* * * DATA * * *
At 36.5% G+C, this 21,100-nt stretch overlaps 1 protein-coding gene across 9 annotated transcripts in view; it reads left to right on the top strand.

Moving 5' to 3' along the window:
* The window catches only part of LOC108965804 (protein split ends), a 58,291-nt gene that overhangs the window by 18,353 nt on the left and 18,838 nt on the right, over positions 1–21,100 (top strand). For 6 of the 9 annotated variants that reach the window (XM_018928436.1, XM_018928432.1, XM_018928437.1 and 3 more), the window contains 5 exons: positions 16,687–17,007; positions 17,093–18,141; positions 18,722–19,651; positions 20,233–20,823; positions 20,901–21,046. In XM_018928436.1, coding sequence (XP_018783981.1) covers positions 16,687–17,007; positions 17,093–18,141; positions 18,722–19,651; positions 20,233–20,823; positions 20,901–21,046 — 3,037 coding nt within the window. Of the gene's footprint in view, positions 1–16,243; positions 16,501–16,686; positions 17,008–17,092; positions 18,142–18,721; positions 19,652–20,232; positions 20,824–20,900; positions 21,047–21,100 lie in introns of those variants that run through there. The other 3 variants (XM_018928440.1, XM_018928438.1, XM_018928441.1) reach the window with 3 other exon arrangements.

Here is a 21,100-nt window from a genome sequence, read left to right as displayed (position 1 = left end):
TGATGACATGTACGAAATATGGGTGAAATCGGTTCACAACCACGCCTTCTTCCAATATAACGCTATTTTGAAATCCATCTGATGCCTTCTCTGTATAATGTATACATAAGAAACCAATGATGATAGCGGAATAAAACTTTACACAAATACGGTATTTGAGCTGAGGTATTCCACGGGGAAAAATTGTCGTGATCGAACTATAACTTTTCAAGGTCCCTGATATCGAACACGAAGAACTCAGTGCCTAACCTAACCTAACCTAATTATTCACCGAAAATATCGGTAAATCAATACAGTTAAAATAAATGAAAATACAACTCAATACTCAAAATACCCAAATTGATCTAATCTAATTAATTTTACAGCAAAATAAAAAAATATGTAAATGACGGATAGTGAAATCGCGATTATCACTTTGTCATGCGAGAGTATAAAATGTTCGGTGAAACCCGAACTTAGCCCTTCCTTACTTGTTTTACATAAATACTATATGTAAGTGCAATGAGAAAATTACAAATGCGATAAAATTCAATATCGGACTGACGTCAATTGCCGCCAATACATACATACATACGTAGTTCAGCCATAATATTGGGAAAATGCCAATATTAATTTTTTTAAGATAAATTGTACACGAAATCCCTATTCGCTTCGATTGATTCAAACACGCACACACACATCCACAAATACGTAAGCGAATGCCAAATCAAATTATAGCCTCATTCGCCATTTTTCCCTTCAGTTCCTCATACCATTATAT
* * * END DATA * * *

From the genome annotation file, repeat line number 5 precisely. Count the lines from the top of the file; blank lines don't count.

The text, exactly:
TGATGACATGTACGAAATATGGGTGAAATCGGTTCACAACCACGCCTTCTTCCAATATAACGCTATTTTGAAATCCATCTGATGCCTTCTCTGTATAATGTATACATAAGAAACCAATGATGATAGCGGAATAAAACTTTACACAAATACGGTATTTGAGCTGAGGTATTCCACGGGGAAAAATTGTCGTGATCGAACTATAACTTTTCAAGGTCCCTGATATCGAACACGAAGAACTCAGTGCCTAACCTAACCTAACCTAATTATTCACCGAAAATATCGGTAAATCAATACAGTTAAAATAAATGAAAATACAACTCAATACTCAAAATACCCAAATTGATCTAATCTAATTAATTTTACAGCAAAATAAAAAAATATGTAAATGACGGATAGTGAAATCGCGATTATCACTTTGTCATGCGAGAGTATAAAATGTTCGGTGAAACCCGAACTTAGCCCTTCCTTACTTGTTTTACATAAATACTATATGTAAGTGCAATGAGAAAATTACAAATGCGATAAAATTCAATATCGGACTGACGTCAATTGCCGCCAATACATACATACATACGTAGTTCAGCCATAATATTGGGAAAATGCCAATATTAATTTTTTTAAGATAAATTGTACACGAAATCCCTATTCGCTTCGATTGATTCAAACACGCACACACACATCCACAAATACGTAAGCGAATGCCAAATCAAATTATAGCCTCATTCGCCATTTTTCCCTTCAGTTCCTCATACCATTATAT